If you play a double (i.e. a tile with the same dot pattern on both ends, 4-4, 2-2), you place the tile across the line of dominoes to form a T shape. Some people play that you can’t play off a double.
If you can’t play, you pick up a face-down tile from the pile.
Scores are added up at the end of each round using the unplayed tiles leftover. Players use several different complex systems to count up the score. Sadly, they elude me at this time.
I do know that dominoes games here are usually played to 200, 250 or 500 points. This takes a good few rounds to reach.
The basic concept is pretty simple. It’s popular with young children.
The skill comes in when players become aware of more than just what is on the board and in their hand. The intense stand-offs that ensue are no child’s play.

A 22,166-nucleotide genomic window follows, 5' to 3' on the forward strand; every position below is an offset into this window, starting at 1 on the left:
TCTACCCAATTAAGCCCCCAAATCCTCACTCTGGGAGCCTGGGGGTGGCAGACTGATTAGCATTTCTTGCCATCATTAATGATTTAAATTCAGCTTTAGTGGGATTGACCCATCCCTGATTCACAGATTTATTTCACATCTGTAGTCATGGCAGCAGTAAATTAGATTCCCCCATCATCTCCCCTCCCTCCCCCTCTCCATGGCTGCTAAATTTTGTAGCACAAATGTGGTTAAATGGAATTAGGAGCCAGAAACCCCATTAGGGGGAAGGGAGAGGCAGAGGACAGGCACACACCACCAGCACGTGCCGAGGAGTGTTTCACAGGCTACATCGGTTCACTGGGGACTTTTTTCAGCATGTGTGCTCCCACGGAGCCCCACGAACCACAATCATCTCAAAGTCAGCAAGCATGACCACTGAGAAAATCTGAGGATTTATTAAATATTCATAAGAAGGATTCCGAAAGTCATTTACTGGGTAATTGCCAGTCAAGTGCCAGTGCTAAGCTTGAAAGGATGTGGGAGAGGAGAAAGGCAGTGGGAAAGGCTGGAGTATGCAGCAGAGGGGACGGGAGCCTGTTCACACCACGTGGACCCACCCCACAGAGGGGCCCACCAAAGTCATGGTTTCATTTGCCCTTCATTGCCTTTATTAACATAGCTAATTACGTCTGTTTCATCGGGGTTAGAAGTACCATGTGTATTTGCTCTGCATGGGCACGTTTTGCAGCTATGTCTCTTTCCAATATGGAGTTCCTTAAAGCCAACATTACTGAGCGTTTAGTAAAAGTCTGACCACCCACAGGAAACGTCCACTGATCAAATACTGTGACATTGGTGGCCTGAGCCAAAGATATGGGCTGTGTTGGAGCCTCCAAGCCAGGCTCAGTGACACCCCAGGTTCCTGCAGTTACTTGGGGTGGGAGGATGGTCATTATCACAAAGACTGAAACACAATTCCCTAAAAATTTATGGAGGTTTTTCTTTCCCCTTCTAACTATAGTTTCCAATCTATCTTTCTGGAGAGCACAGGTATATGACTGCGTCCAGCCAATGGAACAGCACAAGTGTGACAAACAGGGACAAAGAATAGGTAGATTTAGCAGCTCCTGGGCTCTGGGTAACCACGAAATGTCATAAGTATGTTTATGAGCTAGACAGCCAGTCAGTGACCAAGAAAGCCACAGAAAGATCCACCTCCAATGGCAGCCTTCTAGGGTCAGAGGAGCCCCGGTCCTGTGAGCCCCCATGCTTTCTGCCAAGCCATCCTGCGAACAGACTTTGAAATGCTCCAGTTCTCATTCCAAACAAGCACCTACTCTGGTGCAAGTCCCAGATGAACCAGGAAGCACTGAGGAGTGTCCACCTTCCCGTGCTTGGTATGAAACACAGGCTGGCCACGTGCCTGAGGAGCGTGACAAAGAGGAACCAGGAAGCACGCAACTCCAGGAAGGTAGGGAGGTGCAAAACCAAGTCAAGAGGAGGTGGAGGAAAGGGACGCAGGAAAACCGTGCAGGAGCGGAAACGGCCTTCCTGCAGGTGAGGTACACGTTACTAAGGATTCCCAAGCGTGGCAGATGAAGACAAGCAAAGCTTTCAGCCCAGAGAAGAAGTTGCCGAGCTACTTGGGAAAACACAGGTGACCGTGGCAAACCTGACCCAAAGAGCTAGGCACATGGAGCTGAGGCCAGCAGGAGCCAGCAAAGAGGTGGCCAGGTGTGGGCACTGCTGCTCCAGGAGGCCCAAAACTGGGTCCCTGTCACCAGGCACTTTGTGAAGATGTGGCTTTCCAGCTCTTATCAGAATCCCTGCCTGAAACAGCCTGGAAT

If you’ve heard of card counting, a similar concept is done with tiles.
In dominoes, there are 7 suits: ones, twos, threes, fours, fives, sixes, and blanks. Each suit has 7 tiles: ones have 1-0, 1-1, 1-2, 1-3, 1-4, 1-5, 1-6.
Your schoolroom maths is right, 7 x 7 = 49 and not 28, like the number of dominoes tiles. Some tiles overlap suits, so 1-3 is also 3-1, but they don’t repeat as there’s only one of each combination in a set of dominoes.
The best players keep track of every move and pass, and learn new information about their fellow players’ hands with every turn.
They count how many of each suit has been played, and use other players’ passes to figure out which tiles are likely still in the pick-up pile.
Teams work together to out suits that are favourable to them, and block the other team from getting rid of their tiles.